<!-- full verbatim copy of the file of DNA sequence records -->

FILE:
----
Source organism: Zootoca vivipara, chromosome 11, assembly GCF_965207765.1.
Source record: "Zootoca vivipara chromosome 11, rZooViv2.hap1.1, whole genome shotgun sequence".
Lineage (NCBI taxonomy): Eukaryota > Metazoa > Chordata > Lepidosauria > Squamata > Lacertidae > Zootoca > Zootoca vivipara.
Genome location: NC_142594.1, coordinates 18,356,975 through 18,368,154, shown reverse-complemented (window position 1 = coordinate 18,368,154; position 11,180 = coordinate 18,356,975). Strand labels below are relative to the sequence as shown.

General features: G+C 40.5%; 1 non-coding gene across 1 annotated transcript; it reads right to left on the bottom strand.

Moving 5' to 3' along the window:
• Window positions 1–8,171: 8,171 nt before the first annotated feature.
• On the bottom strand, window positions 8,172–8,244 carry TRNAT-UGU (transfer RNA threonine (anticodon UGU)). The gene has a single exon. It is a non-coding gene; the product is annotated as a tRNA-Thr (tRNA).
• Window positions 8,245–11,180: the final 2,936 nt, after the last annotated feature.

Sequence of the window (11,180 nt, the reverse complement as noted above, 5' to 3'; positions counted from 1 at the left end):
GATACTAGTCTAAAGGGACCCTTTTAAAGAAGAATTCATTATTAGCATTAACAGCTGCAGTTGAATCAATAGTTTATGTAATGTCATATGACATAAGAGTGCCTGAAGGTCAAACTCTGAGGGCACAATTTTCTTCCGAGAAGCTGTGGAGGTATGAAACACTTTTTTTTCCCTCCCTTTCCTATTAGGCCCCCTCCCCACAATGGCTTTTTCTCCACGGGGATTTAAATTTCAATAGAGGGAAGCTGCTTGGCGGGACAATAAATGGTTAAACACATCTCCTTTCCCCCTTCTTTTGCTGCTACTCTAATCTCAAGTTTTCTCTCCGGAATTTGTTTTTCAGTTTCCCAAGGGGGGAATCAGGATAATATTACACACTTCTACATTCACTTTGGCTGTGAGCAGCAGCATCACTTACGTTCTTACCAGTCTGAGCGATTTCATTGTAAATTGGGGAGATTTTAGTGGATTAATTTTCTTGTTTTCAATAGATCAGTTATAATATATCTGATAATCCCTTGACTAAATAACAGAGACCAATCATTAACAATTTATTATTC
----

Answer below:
Source organism: Zootoca vivipara, chromosome 11, assembly GCF_965207765.1.
Source record: "Zootoca vivipara chromosome 11, rZooViv2.hap1.1, whole genome shotgun sequence".
Lineage (NCBI taxonomy): Eukaryota > Metazoa > Chordata > Lepidosauria > Squamata > Lacertidae > Zootoca > Zootoca vivipara.
Genome location: NC_142594.1, coordinates 18,356,975 through 18,368,154, shown reverse-complemented (window position 1 = coordinate 18,368,154; position 11,180 = coordinate 18,356,975). Strand labels below are relative to the sequence as shown.

General features: G+C 40.5%; 1 non-coding gene across 1 annotated transcript; it reads right to left on the bottom strand.

Moving 5' to 3' along the window:
• Window positions 1–8,171: 8,171 nt before the first annotated feature.
• On the bottom strand, window positions 8,172–8,244 carry TRNAT-UGU (transfer RNA threonine (anticodon UGU)). The gene has a single exon. It is a non-coding gene; the product is annotated as a tRNA-Thr (tRNA).
• Window positions 8,245–11,180: the final 2,936 nt, after the last annotated feature.

Sequence of the window (11,180 nt, the reverse complement as noted above, 5' to 3'; positions counted from 1 at the left end):
GATACTAGTCTAAAGGGACCCTTTTAAAGAAGAATTCATTATTAGCATTAACAGCTGCAGTTGAATCAATAGTTTATGTAATGTCATATGACATAAGAGTGCCTGAAGGTCAAACTCTGAGGGCACAATTTTCTTCCGAGAAGCTGTGGAGGTATGAAACACTTTTTTTTCCCTCCCTTTCCTATTAGGCCCCCTCCCCACAATGGCTTTTTCTCCACGGGGATTTAAATTTCAATAGAGGGAAGCTGCTTGGCGGGACAATAAATGGTTAAACACATCTCCTTTCCCCCTTCTTTTGCTGCTACTCTAATCTCAAGTTTTCTCTCCGGAATTTGTTTTTCAGTTTCCCAAGGGGGGAATCAGGATAATATTACACACTTCTACATTCACTTTGGCTGTGAGCAGCAGCATCACTTACGTTCTTACCAGTCTGAGCGATTTCATTGTAAATTGGGGAGATTTTAGTGGATTAATTTTCTTGTTTTCAATAGATCAGTTATAATATATCTGATAATCCCTTGACTAAATAACAGAGACCAATCATTAACAATTTATTATTC